These factors were further aggravated by political and military conditions of both the northern and southern portions of Korea. In the south, there were reported cases of electoral violence, closely linked with the party of Syngman Rhee. He was purportedly responsible for assassinations on his rivals, and even close associates. In the north, the Soviet Union did not hesitate to crush political dissidents who wished to establish a democratic government in the north. This put a bad light as to the legitimacy of the general purpose/aims of the commission as well as the commission itself.
Nonetheless, military factors also contributed to the failure of the commission. The presence of Soviet garrisons in the north encouraged fear rather than self-determination among the native population. In the south, it was reported that US military personnel were pressuring the native population to vote for the party of Rhee. This condition was further aggravated by statements of the USSR in the General Assembly that it would use force if necessary to protect the sovereignty of DPRK, arguing that it was a legitimate government for the whole Korea.
Failure would not have resulted if the General Assembly voted to invite a delegation from DPRK, that is, the negotiation table would be composed of the major powers, China, Japan, the Republic of Korea and DPRK. In this way, a consent-based solution for Korea would have worked out without military intervention. Nonetheless, this might serve as the point of reference to future UN resolutions on Korea. Added to that, before any elections could be made in the whole country, occupation forces of both the USSR and US should have been withdrawn and replaced by UN peace-keeping forces composed of contingents from minor powers.
This would prevent a military showdown of north and south in the future (Korean War). Lessons learned: establishing a democratic government in a country rocked by ideological conflict is of no avail without the cooperation of the parties involved; military interventions in the political future of a country is a factor to e reckoned with. The UN peace-keeping efforts in other parts of Asia were markedly different from that of Korea. For example, during the war between Malaysia and Indonesia, the United Nations called on different countries to send military contingents in those countries. These contingents were known as “blue helmets.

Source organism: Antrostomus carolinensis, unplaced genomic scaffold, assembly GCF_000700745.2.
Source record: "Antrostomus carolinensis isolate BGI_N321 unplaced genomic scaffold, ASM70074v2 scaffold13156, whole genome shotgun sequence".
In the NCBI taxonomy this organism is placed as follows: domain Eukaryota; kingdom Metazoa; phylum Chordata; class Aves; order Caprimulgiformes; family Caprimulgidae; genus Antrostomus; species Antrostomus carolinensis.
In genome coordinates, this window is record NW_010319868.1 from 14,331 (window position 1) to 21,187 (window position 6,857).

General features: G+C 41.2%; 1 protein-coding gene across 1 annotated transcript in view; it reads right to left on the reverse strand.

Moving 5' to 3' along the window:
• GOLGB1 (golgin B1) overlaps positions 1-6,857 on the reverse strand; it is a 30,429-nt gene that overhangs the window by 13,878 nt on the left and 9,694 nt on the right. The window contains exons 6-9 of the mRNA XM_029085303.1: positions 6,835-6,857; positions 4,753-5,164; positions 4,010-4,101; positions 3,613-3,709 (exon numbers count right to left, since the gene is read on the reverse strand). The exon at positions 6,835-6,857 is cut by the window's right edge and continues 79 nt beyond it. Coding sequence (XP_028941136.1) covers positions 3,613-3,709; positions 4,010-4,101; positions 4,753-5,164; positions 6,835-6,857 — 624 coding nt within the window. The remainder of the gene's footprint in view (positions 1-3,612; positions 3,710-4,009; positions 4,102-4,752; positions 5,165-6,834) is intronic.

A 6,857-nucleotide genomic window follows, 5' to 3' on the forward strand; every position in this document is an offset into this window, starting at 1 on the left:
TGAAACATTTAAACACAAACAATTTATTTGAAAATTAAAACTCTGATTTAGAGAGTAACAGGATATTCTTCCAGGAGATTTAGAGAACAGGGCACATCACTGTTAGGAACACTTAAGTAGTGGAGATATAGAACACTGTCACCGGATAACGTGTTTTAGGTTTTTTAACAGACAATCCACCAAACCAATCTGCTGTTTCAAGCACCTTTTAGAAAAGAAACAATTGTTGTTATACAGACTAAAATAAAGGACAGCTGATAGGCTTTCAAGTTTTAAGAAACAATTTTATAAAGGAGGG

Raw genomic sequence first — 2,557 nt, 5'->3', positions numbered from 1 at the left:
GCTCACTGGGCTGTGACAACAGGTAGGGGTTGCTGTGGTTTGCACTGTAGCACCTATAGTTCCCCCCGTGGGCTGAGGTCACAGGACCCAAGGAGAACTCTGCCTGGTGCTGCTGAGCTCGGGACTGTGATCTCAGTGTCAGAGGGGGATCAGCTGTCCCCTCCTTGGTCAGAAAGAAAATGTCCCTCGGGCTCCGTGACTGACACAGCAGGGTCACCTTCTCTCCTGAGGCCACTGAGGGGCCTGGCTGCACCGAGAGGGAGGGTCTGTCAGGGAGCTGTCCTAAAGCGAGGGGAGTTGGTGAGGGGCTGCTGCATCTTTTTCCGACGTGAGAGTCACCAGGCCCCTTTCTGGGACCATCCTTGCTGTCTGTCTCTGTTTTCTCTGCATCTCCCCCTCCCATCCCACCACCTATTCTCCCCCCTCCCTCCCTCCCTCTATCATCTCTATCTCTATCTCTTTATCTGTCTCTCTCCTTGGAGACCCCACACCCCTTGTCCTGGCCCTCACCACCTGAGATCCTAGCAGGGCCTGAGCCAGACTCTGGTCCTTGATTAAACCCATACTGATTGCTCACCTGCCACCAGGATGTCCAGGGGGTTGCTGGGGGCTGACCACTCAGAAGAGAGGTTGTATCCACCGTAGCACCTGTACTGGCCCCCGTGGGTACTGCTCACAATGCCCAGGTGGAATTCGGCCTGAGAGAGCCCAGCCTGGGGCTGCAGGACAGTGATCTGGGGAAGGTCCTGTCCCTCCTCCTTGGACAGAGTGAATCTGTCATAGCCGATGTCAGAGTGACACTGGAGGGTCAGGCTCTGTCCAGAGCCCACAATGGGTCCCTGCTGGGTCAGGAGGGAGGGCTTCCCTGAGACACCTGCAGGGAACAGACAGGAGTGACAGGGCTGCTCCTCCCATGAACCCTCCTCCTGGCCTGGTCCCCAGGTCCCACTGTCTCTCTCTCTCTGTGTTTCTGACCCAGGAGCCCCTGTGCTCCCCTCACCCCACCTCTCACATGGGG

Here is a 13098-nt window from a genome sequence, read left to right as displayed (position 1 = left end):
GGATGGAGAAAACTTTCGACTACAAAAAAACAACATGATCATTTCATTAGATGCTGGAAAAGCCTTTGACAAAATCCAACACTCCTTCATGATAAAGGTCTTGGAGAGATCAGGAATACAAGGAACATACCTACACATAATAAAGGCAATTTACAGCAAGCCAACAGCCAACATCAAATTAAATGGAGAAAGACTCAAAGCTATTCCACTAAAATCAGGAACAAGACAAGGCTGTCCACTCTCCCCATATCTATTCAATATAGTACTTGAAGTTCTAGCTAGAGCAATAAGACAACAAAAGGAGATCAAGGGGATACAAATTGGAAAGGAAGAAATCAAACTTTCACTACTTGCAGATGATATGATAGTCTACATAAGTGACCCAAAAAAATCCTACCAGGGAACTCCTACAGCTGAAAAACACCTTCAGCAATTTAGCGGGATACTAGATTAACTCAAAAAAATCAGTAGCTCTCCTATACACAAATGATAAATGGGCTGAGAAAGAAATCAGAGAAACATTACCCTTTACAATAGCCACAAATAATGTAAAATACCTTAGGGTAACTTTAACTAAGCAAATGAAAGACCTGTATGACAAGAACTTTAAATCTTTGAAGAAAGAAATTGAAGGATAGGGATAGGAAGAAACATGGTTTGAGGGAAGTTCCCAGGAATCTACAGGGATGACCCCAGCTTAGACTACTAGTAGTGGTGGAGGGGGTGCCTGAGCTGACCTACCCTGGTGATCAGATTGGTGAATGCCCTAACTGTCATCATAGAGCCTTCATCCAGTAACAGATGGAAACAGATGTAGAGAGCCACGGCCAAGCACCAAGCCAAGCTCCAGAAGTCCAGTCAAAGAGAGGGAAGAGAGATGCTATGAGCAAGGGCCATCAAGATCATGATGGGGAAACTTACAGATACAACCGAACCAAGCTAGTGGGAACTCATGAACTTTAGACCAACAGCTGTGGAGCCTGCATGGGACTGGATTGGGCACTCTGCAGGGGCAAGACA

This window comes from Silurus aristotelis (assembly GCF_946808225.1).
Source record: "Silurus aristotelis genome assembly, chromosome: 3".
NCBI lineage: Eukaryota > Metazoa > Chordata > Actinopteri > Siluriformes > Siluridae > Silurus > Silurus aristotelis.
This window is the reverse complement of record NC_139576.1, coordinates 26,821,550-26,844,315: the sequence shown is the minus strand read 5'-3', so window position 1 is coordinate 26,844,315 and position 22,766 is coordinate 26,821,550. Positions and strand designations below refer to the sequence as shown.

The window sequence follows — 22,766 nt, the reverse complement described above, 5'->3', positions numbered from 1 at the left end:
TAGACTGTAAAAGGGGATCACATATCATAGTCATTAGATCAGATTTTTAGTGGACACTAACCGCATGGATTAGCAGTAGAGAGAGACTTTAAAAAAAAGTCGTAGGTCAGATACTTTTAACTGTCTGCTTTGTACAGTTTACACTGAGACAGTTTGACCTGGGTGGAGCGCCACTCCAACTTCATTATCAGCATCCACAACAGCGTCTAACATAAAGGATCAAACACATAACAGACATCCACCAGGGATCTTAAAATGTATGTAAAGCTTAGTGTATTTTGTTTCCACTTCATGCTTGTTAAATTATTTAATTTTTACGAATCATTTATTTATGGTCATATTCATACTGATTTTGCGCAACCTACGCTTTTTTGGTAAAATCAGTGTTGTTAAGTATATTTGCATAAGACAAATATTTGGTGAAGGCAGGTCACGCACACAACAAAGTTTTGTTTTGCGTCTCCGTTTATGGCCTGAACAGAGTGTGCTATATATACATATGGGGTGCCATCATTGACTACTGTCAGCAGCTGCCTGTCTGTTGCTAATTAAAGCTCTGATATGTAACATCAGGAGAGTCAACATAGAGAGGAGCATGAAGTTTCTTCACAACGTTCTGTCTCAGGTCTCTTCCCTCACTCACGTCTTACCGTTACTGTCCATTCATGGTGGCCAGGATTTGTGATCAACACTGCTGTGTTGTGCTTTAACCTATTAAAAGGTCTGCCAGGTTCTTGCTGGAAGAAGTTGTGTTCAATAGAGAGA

” They were forbidden to make any offensives or engage in military operations. Their main role was to maintain peace in a war torn region. The case of Korea (prior to the war) and the establishment of UNTCOK was a matter of political courtesy for the major powers. The United Nations General Assembly and the Security Council did not intend to send any delegation force in Korea. Hence, the use of “blue helmets” to maintain peace and order originated from the failures of UNTCOK; from here the evolution of UN military methods began (Arif, 2007:URL cited).
Arif, Mohammad. 2007. UN Peace Keeping: Theory and Practice. URL http://www.defencejournal. com/apr99/un-peace-keeping. htm. Retrieved Septemer 25, 2007. Report of the United Nations Commission on Korea 1950. 1998. URL http://www. fordham. edu/halsall/mod/1950-korea-un1. html. Retrieved September 25, 2007. Smith, Raymond C. 2007. Peacekeeping without the Secretary-General: The Korean Armistice Arrangements. Royal Australian Air force. URL http://www. unitarpoci. org/en/media/smith. pdf. Retrieved Septemer 25, 2007. UN General Assembly Resolution A/790 – December 1948. 2007. The Permanent Mission of the Republic of Korea to the United Nations. URL http://www. un. int/korea/ga. html. Retrieved September 25, 2007.